He also adds that even for strategics there is no urgency to acquire their bets until everything is figured on the workings of the market and product. Obviously, since it is easier for these behemoths to risk capital rather than lose out on management operability.

The Shanghai skyline.

So, what is going in favour of successful Chinese businesses, which we seem to be lacking in our ecosystem? Karthik highlights a few things, including strong government backing to build and push for robust infrastructure, higher consumption power since increased per capita GDP, and, most importantly, innovation for locals.

Karthik believes that while capital can be foreign, success of a company depends on all execution, which continues to be local dependent.

But they see a large opportunity in India, especially for infrastructure building. A large strategic which we met during the trip maintained that the Chinese behemoths are keen to help India in building their critical physical and digital infrastructure.

But what India still has to reach is the tipping point where Indian investors see success with their investments. Karthik adds,

“When investors see success in India is when they will realise what is construed as success.”

Once that cycle kicks in is only when we would be able to have capital gains to invest in developing other sectors. Further, Karthik believes that the Chinese play on a different scale altogether. He explains that profits are dependent highly on the workings of demand and supply. China has the capacity to serve owing to the titanic infrastructure and the government’s commitment to build it.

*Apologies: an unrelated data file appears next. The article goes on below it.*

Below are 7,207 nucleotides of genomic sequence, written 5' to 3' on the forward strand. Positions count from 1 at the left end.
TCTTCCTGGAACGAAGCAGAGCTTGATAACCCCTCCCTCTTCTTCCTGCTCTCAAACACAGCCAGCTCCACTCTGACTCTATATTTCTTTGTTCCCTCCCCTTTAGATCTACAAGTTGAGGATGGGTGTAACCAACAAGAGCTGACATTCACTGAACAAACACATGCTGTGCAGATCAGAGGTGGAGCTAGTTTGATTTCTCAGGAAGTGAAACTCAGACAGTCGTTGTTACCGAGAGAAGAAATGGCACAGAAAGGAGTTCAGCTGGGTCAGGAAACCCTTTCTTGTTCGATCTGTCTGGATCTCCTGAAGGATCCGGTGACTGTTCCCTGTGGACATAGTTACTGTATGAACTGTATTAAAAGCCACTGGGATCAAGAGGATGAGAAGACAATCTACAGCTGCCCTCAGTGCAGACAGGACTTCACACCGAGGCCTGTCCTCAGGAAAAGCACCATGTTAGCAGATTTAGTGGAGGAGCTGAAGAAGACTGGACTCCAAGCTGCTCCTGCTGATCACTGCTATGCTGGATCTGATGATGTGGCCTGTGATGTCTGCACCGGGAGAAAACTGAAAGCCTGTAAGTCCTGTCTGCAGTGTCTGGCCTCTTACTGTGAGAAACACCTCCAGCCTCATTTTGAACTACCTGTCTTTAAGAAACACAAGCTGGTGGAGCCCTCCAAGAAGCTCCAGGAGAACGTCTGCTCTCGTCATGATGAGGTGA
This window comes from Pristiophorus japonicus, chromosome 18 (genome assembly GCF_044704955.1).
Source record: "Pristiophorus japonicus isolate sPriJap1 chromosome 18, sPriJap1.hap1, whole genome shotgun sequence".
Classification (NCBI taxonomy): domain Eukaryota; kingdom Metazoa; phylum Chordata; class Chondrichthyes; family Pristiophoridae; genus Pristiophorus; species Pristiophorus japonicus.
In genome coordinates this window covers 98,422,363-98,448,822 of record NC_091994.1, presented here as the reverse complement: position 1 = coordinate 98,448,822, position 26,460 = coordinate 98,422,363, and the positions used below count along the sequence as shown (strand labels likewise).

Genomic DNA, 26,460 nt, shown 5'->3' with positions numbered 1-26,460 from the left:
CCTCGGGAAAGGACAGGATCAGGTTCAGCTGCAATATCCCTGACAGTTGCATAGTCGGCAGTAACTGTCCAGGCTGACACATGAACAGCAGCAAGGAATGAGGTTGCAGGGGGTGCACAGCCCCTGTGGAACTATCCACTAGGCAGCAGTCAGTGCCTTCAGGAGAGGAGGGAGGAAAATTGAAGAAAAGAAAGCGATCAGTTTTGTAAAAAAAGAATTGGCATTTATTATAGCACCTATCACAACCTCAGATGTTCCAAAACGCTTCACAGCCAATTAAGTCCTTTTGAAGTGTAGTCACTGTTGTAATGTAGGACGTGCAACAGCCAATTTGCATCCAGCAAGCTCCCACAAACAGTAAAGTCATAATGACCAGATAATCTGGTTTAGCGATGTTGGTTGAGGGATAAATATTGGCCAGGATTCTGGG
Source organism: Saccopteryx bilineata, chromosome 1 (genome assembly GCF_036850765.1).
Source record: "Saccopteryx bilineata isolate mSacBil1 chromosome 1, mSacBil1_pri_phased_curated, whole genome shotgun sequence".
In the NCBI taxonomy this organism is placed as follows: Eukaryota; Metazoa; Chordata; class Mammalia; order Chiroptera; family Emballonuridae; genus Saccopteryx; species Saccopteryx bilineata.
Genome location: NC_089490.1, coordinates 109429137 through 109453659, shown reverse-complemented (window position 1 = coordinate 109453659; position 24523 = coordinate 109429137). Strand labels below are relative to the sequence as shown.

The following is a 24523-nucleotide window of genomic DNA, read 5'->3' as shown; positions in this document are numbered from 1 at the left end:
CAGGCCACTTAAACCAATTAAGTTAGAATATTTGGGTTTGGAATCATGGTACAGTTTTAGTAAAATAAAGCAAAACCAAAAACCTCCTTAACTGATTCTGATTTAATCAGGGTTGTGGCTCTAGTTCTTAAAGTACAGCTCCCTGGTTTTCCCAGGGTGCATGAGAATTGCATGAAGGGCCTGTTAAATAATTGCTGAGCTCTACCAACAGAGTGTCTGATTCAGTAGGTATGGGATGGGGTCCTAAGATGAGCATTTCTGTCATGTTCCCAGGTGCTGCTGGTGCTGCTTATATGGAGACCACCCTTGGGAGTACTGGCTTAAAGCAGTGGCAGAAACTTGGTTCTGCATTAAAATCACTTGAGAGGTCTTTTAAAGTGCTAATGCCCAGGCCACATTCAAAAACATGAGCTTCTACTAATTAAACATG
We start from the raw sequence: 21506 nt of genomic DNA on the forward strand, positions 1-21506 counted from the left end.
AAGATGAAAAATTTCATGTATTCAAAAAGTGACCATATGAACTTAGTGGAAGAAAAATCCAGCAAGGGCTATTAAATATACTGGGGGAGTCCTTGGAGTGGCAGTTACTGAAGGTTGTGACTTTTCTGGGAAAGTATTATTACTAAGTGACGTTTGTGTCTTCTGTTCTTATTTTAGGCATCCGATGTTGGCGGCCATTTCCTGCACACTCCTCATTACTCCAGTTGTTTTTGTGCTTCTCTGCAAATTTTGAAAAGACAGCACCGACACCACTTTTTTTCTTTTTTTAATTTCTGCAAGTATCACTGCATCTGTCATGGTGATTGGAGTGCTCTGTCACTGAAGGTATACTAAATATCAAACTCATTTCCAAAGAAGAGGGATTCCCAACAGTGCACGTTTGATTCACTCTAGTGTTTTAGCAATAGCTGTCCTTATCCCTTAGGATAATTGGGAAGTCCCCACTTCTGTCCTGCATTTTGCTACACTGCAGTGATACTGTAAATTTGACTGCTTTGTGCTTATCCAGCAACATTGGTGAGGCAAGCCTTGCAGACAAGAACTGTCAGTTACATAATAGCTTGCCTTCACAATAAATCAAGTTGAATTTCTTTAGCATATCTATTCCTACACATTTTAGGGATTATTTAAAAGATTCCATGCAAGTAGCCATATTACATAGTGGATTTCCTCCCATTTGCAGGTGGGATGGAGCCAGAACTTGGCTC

This, in turn, helps in speeding up the scaling process and you can see network effects much faster in China than in other markets. After achieving profitability, what gives the Chinese the confidence to play in emerging markets are these profits and positive cash flows.

He adds,

The risk-taking appetite is at a higher level owing to the positive cash flows. People risk gains and not principal. And it is this risk cycle puts China in a different league.

Also, Chinese businesses are implementing models, which have worked for them in other markets where they understand that infrastructure is weak and they have the necessary expertise to build it. The price value paradigm is the third factor of success to Chinese businesses.

For example, Xiaomi provides products and services at steal price in India, while ensuring the perfect confluence of design and product.

And Sanjay Nath, Managing Partner at Blume Ventures, rightly sums up the China visit saying,

Chinese are the masters of scale and speed. With clear lines of leadership and remarkable execution, they unite in ways that we may fail to understand. With very little distractions (of religion and biases) and more focus, there is much we can learn from them and not necessarily ape them.

One can only say that the dragon is lifted by the aspirations and potential of the elephant and is confident of its collaboration to fight out the West, building a truly powerful Asia-only supremacy.